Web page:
It wasn’t long before a humongous cup—which in some circles might have been considered a bowl—of bisque arrived. Smooth and flavorful, it checked off every box except one: the added seafood consisted entirely of imitation crab. Now, 10-year-old me loved imitation crab cooked with butter or chilled in a pasta salad (okay, 33-year-old me still does), but I could have gone for some other varieties of seafood here, such as shrimp or lobster. Still, imitation or not, I thoroughly enjoyed the bisque.

The seafood platter came with a piece each of cod, perch, and walleye, and with two pieces of bluegill. All of the fish had the same coating: a thin, light breading that was textured a bit on account of what appeared to be cornmeal. It leaned towards the saltier side, but not too much so, and was rather neutral in flavor otherwise.

As for the fish itself, the bluegill was rich in flavor and smaller in size; the cod had an average flakiness, but wasn’t particularly memorable either way; the satisfactory-sized walleye fillet seemed mild at first bite, but a robustness came through as I spent more time with it; and the perch was larger, meatier, and less flavorful than yellow perch I’m accustomed to. I didn’t ask where it was sourced from, but it was labeled on the menu as “lake perch.” Of all the fish, the bluegill was the most satisfying. A contrast of sweetness and tartness gave the tartar its life. It had no paucity of relish in it, but room was also made for dill, as well as for another spice, which appeared to be celery seed.

French fries, coleslaw, and rye bread rounded out the meal. The fries were skinny, looking like almost any fast-food fries you’ve ever had, although they weren’t overly salted like those sometimes are, and there was an abundance of them. Besides a smidgen of carrot, the slaw consisted almost entirely of cabbage. Being that it also only had a light cream, the cabbage flavor came through strong, giving the slaw a pungency. The rye bread was a soft, half-slice of the marbled variety.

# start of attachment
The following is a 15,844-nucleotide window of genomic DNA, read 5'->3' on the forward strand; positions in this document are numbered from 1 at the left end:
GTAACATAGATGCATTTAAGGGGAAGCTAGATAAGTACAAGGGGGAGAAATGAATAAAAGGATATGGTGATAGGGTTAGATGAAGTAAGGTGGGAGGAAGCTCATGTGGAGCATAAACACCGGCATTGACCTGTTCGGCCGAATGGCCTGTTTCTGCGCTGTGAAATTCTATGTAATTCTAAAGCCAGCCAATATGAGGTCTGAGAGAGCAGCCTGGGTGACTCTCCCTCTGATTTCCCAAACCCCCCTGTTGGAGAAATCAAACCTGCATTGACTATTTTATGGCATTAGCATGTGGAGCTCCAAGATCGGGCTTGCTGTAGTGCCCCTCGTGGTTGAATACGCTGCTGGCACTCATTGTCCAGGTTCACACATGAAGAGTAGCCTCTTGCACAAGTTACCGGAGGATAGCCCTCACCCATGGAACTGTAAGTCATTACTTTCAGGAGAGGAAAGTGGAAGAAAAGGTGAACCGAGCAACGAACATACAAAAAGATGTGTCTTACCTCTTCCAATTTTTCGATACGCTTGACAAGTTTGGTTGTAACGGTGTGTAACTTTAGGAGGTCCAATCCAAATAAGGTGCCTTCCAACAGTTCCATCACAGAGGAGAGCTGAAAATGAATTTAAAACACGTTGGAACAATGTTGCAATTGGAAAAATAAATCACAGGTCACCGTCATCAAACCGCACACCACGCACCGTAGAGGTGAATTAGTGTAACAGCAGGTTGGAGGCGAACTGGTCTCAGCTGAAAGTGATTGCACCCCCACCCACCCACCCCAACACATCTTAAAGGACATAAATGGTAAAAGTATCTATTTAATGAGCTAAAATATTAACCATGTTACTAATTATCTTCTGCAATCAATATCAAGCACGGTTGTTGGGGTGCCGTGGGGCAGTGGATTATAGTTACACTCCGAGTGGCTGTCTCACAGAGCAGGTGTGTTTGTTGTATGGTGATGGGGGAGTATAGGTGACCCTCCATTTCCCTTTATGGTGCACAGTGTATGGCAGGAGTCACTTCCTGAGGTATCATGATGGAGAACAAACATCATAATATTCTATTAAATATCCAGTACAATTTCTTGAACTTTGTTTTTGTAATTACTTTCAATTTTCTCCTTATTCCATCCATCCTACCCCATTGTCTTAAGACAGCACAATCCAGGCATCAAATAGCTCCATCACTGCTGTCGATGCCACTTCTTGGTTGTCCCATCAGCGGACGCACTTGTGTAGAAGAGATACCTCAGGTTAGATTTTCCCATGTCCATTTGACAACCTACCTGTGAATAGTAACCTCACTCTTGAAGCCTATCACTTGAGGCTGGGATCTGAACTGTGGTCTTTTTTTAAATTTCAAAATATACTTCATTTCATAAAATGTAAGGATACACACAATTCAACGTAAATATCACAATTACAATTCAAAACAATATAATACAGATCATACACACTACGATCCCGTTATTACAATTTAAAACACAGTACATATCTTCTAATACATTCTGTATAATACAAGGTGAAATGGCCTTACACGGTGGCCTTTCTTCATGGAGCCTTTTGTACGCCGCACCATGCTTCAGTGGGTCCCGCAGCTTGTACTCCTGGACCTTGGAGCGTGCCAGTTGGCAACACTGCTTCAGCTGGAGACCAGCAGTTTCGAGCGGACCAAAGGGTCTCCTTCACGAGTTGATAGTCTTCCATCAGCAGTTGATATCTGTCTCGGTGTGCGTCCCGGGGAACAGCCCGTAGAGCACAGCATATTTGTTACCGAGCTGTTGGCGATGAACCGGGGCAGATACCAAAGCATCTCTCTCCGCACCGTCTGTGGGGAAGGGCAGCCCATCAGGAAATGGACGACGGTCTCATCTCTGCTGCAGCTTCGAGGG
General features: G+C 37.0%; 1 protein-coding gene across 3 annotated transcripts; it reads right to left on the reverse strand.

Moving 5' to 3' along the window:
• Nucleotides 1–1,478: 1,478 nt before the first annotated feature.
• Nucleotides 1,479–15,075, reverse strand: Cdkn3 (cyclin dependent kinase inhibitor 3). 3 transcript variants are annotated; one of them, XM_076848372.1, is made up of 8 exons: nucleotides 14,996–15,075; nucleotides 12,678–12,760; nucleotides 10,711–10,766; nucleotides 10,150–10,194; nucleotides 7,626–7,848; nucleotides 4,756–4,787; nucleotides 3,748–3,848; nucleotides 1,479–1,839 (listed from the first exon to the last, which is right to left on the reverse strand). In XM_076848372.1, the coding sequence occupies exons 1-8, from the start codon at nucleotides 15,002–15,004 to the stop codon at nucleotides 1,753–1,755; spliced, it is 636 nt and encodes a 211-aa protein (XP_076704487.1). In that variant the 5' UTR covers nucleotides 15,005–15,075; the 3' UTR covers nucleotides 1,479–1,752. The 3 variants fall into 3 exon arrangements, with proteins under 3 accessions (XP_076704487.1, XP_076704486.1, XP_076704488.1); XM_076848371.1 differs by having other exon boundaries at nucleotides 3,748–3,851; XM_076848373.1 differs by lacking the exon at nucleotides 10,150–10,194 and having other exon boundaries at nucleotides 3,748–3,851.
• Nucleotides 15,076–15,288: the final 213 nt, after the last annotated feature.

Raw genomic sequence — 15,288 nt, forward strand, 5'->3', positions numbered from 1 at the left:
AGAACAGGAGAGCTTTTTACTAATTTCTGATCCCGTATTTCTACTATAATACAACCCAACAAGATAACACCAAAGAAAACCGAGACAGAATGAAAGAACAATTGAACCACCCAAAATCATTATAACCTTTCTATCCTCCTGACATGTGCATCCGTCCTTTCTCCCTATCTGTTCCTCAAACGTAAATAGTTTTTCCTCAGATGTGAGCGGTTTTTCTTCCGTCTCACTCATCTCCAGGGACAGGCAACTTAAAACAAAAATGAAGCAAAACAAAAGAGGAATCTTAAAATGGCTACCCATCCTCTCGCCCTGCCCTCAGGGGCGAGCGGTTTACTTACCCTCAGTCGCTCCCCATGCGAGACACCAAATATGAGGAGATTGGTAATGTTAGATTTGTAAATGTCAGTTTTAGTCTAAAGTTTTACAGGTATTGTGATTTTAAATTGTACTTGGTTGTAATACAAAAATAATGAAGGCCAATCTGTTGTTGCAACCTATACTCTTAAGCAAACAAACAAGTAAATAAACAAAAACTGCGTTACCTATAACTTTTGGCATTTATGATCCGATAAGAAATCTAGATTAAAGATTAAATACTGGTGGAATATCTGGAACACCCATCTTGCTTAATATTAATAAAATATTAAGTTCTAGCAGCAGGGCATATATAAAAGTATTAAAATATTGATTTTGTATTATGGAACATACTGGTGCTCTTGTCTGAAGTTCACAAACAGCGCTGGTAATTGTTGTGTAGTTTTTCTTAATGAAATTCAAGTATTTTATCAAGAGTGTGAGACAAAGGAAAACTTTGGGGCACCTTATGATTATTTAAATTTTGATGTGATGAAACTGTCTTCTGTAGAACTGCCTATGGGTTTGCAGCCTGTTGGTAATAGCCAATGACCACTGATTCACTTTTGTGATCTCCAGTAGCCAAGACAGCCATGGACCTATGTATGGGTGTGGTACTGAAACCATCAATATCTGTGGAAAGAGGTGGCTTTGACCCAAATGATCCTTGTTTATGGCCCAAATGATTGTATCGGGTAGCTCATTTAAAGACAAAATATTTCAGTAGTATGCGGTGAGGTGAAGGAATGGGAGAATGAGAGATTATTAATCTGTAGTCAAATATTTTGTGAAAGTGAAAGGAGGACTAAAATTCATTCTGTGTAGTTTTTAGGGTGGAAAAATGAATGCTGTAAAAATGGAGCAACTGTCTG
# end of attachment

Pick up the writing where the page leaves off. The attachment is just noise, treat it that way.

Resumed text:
As we were finishing up, our server brought us some small boxes just in case we wanted to take any of our food home. This was a new concept to me, and I decided to try it out with some of the fries and the walleye (I ate both as soon as I got home). While leaving the restaurant, I looked for traffic and crossed to the center of the roundabout. Some roundabouts are confusing and some have sculptural welcome signs, but not too many are located next to places that serve a fish fry. I had to pause and take in the moment.

Takeaways: Various fish options including a seafood platter with four types of fish; lots of potato options, but no homemade potato pancakes; bisque with crab, but no chowder with clam; satisfying bluegill; large and meaty, but not very flavorful perch; pungent slaw; if you aren’t sure how to navigate a roundabout, here is some information from the Wisconsin Department of Transportation on how to do so; if you aren’t sure where to get a fish fry, here are some of the best places around Milwaukee to do so.

About The Author

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Originally hailing from Fond du Lac, Wisconsin—home of Walleye Weekend, the self-professed "World's Largest Walleye Fish Fry"—Caleb Westphal has not missed a Friday night fish fry since sometime in 2013. He plays saxophone with the surf-punk-garage outfit Devils Teeth. He also spins classic 45s and would love to do so at your roller skating party, car show, or 50th high school reunion.